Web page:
(All Made Up Records AMU0007)
Well, this is charming. I realise that phrase is usually used ironically these days, but I mean it in its old-fashioned, genuine sense. And there is something charmingly old-fashioned and genuine about this album, too. It’s there in the title, it’s there in the cover art (a blurry, tinted image of musicians playing on the roof garden of The Midland Hotel in Manchester in 1905) and it’s there in the instrumentation, with palm court strings, soaring woodwinds and piano filigree.
Matt Owens is a bass player, composer and arranger from Manchester with a wide range of experience in all kind of music including writing for film and television. This debut album reworks material he wrote as a suite called Ten for the Manchester Jazz Festival, and it gathers together an eclectic mix of musicians, from jazz players like trumpeter Neil Yates, to singer/songwriters Tom Davies and Zoe Kyoti, from The Souza Wind Quintet and The Vintage String Quartet to the Cinematic Orchestra’s pianist John Ellis.
It was suggested it might appeal to fans of Penguin Cafe, but I am relieved to find it somehow skirts that rather irritating tweeness. Sometimes it feels closer to the music of someone like Sufjan Stevens, which is a definite thumbs up as far as I am concerned.
Most tracks are instrumental and Owens’ own compositions sit nicely in an unclassifiable place somewhere between light jazz, classical and folk music. The atmospheres are subtly non-specific, giving the listener his/her own imaginary film to create for these soundtracks.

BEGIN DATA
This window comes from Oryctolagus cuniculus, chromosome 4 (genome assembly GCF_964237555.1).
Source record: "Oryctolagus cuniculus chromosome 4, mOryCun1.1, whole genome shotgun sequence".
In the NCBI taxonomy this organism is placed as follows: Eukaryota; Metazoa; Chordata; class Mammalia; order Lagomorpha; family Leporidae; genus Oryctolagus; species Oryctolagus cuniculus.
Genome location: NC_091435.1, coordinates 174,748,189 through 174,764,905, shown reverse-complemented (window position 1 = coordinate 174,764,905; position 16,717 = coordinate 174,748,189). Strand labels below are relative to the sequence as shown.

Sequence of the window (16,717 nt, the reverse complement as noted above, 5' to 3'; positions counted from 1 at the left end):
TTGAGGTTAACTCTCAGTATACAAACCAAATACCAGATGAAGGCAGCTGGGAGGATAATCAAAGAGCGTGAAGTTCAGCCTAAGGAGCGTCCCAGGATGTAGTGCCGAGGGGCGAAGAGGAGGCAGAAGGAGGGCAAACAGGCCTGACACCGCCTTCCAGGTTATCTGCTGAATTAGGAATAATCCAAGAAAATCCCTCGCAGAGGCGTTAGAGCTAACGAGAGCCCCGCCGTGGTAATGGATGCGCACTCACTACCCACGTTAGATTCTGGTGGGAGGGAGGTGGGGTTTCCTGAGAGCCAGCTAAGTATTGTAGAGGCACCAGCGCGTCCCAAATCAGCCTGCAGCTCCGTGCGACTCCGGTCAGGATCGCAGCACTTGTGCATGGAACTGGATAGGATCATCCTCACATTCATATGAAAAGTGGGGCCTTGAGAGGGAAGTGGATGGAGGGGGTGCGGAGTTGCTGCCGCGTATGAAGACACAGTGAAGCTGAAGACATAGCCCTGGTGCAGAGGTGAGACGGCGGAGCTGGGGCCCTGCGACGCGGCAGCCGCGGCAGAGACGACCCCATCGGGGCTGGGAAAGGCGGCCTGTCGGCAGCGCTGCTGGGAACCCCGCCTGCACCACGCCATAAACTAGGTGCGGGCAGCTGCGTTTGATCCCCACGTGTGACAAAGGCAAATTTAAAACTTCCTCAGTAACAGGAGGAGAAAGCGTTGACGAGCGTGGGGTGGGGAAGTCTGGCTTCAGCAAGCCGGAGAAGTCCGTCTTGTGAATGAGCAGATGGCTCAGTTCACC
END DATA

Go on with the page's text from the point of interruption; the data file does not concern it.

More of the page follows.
Yates adds some gorgeous folk-tinged lyricism with his trumpet and tin whistle solos, while the string and winds writing might be fairly conventional but is no less effective for that, and the guest vocalists are all strong.
The real stand-out track for me is the traditional Scots ballad Black Is The Colour, sung with mesmerising folk melisma by Ríoghnach Connolly against a steady bass, piano and brushes backing which then blossoms into wind quintet interludes. And under all this, sits an organ drone that serves to echo the dark, tragic even, subtext that Connolly locates so effectively in what is, on the surface, a plain love song. Worth the price of the album for this piece alone!
- Matt Owens will be presenting The Aviators’ Ball live on Monday 18 May at St Werburgh’s Church in Chorlton, Manchester, as part of the Chorlton Arts Fest. More details here. The album is officially released on that date too.
Categories: CD review